1. [ His Lordship after dealing with matters not material to this re. port, proceeded:] The last point in this case is about limitation. The decree was passed in 1927 and it gave Radhabai a recurring right. She has tried in 1933 to execute it and prima facie she has lost three years' maintenance by her laches, since the claim for maintenance for 1927, 1928 and 1929 is more than three years old. But Mr. Manerikar relies on the proceedings subsequent to the decree to bring this application within time. There was an application for review, which was granted, and then there was an appeal against that order in review, and there was an order made by this Court in appeal on November 9, 1932. If the darkhastdar, Radhabai, can take advantage of these proceedings, then she is in time.
2. The question is whether she is entitled to the benefit of Clauses 2 and 3 of Article 182. Clause 3 runs-
Where there has been a review of judgment the date of the decision passed on the review,
and Clause 2
Where there has been an appeal the date of the final decree or order of the Appellate Court.
Mr. Manerikar's case is that there was a review, and after that there was an appeal, and therefore it is the final decree of the appellate Court which furnishes the starting point of limitation. Mr. Adarkar has argued that there was no review; that there was merely an application for review of the judgment, but that the judgment was not reviewed. The learned advocate points out that in review matters there are two stages:-First of all an application is made; that is heard and an order is passed under Rule 4 rejecting it or allowing it; and, then, according to the learned advocate, the judgment is actually reviewed. This interpretation of the article does not seem to me to be correct.
The starting point of limitation under Sub-rule (3) is the order passed on review, and the only orders under review contemplated by Order XLVII are those under Rule 4, made in what Mr. Adarkar calls the first stage, and the words in Article 182 (3) presumably apply to such orders, and orders made in appeal against such orders. Whether the application be rejected or allowed there can be no other order in the review proceedings. If the application be rejected, there can be none; if it succeeds, either an obvious mistake is corrected at once, or the suit is re-opened for the reception of additional evidence. In the latter case only is there what Mr. Adarkar calls a second stage; but the subsequent orders are orders in the suit. My view then is that the words in Article 182 (3) 'decision passed on review ' mean a decision passed in review proceedings; and whatever such a decision is, it gives a fresh starting point of limitation. Therefore, the terminus a quo is the date of the decision of this Court, which reversed the decision of the Subordinate Court to grant a review.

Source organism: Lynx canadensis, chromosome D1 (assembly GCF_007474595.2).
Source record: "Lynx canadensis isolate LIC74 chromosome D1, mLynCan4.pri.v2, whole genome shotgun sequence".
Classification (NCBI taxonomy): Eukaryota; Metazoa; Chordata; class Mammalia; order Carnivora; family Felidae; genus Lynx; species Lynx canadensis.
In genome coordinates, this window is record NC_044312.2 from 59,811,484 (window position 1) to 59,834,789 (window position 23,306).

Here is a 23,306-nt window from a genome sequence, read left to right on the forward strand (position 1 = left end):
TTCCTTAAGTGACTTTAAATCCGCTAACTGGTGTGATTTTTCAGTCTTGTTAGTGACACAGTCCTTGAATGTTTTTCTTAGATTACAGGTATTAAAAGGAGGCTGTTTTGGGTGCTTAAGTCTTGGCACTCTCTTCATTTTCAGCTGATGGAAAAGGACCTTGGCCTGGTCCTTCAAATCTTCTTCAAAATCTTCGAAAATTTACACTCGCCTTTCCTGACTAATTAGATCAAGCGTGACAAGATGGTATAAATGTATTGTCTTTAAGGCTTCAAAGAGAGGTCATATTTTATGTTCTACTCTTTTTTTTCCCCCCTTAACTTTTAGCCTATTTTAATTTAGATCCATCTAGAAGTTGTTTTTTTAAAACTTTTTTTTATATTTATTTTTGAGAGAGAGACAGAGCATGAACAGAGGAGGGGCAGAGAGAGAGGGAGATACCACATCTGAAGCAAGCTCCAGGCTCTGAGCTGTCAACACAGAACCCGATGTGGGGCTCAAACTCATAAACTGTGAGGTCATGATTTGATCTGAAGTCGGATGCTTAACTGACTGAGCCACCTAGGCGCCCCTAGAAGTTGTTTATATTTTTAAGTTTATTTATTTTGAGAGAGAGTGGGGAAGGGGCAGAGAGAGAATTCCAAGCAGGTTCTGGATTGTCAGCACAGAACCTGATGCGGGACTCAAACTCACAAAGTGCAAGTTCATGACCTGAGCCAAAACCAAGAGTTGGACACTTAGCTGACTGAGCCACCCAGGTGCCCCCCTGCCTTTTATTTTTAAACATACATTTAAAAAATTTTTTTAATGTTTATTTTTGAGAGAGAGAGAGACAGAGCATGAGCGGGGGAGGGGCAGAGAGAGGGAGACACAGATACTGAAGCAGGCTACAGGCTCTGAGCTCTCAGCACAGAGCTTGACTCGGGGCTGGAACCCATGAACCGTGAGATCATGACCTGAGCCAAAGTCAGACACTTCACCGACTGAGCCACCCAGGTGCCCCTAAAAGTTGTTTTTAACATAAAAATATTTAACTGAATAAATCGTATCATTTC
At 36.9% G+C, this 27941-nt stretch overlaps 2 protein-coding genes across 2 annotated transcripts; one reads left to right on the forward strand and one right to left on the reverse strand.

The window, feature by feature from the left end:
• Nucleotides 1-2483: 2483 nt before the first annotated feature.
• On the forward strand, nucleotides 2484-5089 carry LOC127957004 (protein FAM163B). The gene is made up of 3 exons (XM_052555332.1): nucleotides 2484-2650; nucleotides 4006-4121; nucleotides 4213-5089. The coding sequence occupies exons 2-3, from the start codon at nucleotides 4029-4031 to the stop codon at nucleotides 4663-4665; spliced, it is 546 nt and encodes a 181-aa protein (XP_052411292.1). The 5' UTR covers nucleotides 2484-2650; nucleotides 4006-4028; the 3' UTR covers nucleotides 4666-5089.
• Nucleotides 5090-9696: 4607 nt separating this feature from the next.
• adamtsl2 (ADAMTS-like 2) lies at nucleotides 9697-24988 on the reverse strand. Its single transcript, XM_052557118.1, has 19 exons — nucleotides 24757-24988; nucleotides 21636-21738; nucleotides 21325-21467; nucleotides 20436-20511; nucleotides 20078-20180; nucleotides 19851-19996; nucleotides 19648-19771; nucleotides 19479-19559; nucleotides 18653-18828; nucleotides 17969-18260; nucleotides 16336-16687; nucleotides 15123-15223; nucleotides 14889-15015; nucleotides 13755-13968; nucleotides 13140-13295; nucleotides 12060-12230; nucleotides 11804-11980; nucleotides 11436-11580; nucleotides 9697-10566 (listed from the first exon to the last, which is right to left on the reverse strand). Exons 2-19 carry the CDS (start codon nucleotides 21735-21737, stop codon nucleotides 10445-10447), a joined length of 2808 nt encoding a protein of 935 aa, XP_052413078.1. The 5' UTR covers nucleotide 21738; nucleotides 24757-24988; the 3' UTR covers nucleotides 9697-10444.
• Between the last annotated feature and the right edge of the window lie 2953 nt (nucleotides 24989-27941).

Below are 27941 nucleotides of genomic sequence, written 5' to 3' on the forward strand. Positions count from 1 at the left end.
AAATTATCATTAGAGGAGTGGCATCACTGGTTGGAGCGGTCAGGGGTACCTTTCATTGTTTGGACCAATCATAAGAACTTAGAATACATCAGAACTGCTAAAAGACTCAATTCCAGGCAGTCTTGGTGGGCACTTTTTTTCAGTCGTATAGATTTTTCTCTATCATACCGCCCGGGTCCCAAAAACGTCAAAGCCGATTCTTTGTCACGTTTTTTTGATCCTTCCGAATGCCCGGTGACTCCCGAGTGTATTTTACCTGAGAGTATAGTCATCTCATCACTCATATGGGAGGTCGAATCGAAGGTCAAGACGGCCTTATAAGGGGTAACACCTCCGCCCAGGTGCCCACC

3. Mr. Adarkar has contended that an appeal of this nature from an order granting review is not an appeal which comes within Sub-clause (2) of Article 182. The learned advocate has cited a Madras case in Ahammad Kutty v. Kottekkat Kuttu I.L.R (1932) Mad. 458, but that case was concerned with appeals from preliminary and final decrees and does not touch the point with which I have to deal. The case which binds me is the decision of our own Court in Nagappa Bandappa v. Gurushantappa Shankarappa I.L.R (1932) 57 Bom. 388 : 35 Bom. L.R. 432 where it was decided that Sub-clause (2) of Article 182 does not refer exclusively to appeals against a decree. The decision was based on the Privy Council case of Nagendra Nath Dey v. Suresh Chandra Dey (1932) L.R. 59 I. A. 283 : 34 Bom. L.R. 1065, where their Lordships, in discussing the meaning of this article, held that the question must be decided upon the plain words of the article, and that ' where there has been an appeal of any sort, ' time is to run from the date of the decree of the appellate Court. Here, then, on the plain words of the article the appellant must fail, because it is beyond doubt that there has been an appeal, though not an appeal against the original decree, and, therefore, time runs from the final decree of the appellate Court, which in this case is the date of the order in the review matter.
4. For these reasons the appeal must fail and is dismissed with costs.